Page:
Lawyers for Mobil Oil Corp. President William P. Tavoulareas and his son Peter virtually completed their $50 million libel case against The Washington Post yesterday after presenting testimony from an early source for the first of two disputed 1979 stories and an editor who supervised its final drafting.
The newspaper's lawyers are expected to start presenting today their version of the events surrounding the Nov. 30 and Dec. 1, 1979, articles, which the Tavoulareases allege were libelous. The stories described how the elder Tavoulareas helped create the Atlas Maritime Co., a London-based firm in which the younger Tavoulareas has a financial interest and which manages the shipping operations for the Saudi Maritime Co. (Samarco), in which Mobil is a partner.
Testimony during the 12-day-old trial before a six-member federal court jury has shown that the elder Tavoulareas knew about Atlas' business affairs, but he and his son both denied that the Mobil executive pressured George Comnas, Atlas' one-time managing director, into accepting Peter Tavoulareas as a partner. Comnas was one of Post reporter Patrick Tyler's key sources for the Nov. 30 story that said the elder Tavoulareas "set up" his son in Atlas.
Dr. Philip Piro, a Baltimore eye surgeon who was married to Tavoulareas' daughter Patrice for four years before an acrimonious 1980 divorce, testified yesterday that he met with Tyler and special correspondent Sandy Golden a month before the newspaper articles were published and described some of the family's business affairs.
Piro, who has been sued by the Tavoulareases for $20 million in a companion case being heard along with the suit against the newspaper, testified that as he spent more and more time with the Tavoulareas family he "became aware of Peter's and William's business closeness." He said he "was more or less asked to tacitly approve."
But Piro, 30, said that he saw "possible tremendous conflict of interest to a large corporation" in the elder Tavoulareas' dealings with Atlas matters.
Piro, under direct questioning by Edwin David Robertson, one of the Tavoulareases' team of lawyers, said he could not recall many of the specific details of his restaurant meeting with Tyler and Golden. But when Robertson read portions of Piro's earlier sworn deposition testimony to him, the physician acknowledged that he had often answered the same questions more precisely with "yes" and "no" answers.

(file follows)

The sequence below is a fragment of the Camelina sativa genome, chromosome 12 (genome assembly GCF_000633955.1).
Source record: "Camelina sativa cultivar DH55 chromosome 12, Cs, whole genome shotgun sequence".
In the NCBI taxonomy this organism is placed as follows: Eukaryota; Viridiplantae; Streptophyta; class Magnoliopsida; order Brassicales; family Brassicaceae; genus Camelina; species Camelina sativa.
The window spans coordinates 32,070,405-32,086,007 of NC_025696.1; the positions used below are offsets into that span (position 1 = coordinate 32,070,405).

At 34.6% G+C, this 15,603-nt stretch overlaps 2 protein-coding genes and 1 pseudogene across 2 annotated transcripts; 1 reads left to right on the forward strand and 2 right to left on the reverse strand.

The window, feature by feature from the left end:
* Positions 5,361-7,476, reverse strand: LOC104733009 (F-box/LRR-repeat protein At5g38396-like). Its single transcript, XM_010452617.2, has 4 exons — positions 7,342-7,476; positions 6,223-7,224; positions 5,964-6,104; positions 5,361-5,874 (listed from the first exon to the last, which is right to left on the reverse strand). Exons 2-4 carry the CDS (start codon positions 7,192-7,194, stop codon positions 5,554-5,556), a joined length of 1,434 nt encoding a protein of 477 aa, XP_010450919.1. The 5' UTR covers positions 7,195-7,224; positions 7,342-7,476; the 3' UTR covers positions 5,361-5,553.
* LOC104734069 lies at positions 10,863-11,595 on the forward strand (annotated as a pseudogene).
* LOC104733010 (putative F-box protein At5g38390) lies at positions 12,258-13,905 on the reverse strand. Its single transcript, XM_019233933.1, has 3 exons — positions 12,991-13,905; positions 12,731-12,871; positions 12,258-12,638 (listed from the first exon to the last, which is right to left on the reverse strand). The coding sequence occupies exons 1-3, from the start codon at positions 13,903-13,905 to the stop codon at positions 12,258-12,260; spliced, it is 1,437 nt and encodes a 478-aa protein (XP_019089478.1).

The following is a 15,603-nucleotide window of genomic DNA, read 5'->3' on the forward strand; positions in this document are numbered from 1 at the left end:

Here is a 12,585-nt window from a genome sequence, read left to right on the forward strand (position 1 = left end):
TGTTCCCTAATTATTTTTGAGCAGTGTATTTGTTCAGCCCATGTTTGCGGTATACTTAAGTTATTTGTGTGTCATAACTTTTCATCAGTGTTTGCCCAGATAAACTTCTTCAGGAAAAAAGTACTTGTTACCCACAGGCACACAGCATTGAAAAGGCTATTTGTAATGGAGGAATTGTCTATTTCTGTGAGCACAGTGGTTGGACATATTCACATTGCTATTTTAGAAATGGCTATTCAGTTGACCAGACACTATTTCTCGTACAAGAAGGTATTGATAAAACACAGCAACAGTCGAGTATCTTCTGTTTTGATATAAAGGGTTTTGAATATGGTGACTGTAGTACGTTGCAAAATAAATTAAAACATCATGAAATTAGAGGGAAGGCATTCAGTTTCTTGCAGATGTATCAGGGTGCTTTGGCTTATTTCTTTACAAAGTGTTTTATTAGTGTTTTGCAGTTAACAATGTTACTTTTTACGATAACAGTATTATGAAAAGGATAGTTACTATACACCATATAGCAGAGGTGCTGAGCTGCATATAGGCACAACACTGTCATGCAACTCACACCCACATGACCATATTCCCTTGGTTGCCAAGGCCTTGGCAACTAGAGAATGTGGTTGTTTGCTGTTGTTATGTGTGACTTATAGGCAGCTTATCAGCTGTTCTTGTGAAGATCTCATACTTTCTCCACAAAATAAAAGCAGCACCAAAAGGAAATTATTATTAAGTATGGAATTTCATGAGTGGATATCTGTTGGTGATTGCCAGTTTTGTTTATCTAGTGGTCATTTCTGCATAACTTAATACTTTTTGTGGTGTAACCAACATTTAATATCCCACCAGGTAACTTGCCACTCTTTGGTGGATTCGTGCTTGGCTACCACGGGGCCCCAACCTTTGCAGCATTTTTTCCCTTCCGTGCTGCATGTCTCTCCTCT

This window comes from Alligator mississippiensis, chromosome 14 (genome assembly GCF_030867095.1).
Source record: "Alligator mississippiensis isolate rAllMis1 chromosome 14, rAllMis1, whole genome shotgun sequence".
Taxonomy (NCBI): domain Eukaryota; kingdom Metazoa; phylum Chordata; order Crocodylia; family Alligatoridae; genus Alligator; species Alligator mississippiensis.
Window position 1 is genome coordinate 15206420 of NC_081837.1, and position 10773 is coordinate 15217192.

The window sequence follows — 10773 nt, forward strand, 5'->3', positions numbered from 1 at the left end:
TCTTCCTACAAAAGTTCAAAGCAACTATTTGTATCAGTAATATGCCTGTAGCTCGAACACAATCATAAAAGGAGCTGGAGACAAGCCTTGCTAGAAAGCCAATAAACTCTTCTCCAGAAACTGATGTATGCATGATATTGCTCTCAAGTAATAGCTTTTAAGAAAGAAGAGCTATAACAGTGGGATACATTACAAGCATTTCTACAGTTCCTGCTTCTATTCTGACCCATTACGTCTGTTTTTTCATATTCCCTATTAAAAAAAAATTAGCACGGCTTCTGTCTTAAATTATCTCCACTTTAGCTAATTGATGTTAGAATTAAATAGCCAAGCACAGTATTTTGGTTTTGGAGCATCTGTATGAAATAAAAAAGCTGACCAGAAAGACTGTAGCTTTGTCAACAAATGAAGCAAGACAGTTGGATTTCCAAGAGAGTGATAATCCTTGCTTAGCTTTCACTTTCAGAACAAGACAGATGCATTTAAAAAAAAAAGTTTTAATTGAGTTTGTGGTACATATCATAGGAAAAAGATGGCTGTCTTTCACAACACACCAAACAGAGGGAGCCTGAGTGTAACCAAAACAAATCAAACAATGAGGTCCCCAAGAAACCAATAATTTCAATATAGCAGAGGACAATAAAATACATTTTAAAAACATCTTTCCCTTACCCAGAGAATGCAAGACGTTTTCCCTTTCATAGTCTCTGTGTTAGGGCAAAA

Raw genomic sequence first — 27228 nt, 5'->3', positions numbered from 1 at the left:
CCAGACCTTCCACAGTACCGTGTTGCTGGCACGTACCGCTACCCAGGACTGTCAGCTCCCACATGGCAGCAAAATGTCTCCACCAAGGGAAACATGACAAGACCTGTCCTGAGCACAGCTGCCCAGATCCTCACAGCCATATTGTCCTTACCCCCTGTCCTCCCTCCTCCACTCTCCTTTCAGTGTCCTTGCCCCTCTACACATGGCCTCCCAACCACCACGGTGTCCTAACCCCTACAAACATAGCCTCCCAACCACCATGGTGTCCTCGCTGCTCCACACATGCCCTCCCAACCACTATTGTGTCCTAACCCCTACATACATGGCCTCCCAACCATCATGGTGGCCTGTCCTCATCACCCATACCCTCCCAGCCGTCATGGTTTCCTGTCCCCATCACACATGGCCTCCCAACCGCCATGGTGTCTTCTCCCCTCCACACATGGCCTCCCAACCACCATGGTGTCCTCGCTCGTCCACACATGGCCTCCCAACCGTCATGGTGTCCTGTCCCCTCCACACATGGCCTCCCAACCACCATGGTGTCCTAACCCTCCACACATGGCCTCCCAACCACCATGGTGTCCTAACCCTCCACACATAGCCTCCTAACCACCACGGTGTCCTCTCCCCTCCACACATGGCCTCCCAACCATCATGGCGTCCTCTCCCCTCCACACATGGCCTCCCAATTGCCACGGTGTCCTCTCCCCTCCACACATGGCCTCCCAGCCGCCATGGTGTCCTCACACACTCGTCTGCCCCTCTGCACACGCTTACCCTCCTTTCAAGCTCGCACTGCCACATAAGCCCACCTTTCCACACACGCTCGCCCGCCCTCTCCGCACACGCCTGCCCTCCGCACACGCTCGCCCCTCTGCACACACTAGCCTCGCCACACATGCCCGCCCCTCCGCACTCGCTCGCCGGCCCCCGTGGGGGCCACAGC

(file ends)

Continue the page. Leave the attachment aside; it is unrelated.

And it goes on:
"I did not commit that dialogue to memory," Piro said of his conversation with Tyler and Golden.
Piro said that as his marriage deteriorated, the elder Tavoulareas recommended "every day" to his daughter that she divorce him. The former Tavoulareas son-in-law said the Mobil chief was "vividly vulgar and abusive" during one fight Piro had with his wife.
Piro said he distinctly remembered a September 1977 comment the elder Tavoulareas made to him about his business dealings with his son Peter. Piro quoted the Mobil president as saying, "I only gave him a small nudge to get him along." Tyler quoted Piro in a similar vein in the Nov. 30 story, although Tavoulareas has denied making the remark.
In other testimony yesterday, William Greider, a former Post assistant managing editor for national news, said he made a "fairly careful line by line" review of Tyler's Nov. 30 story before it was published.
"I asked him all through his piece who his sources were," Greider said. "He satisfied me the sources were solid and that the story was solid."
U.S. District Judge Oliver Gasch, who is presiding at the trial, rescinded yesterday part of an earlier order that allowed Mobil 24 hours to review each day's transcript before it was released to the public to determine if parts of it ought to be sealed to protect Mobil's trade secrets.
But Gasch left open a decision on a request by the Reporters Committee for Freedom of the Press and four individual reporters to unseal various Mobil documents that have been submitted in evidence at the trial. Gasch said the oil company should have a chance to support its claim for continued confidentiality and gave Mobil until 30 days after the trial to do so.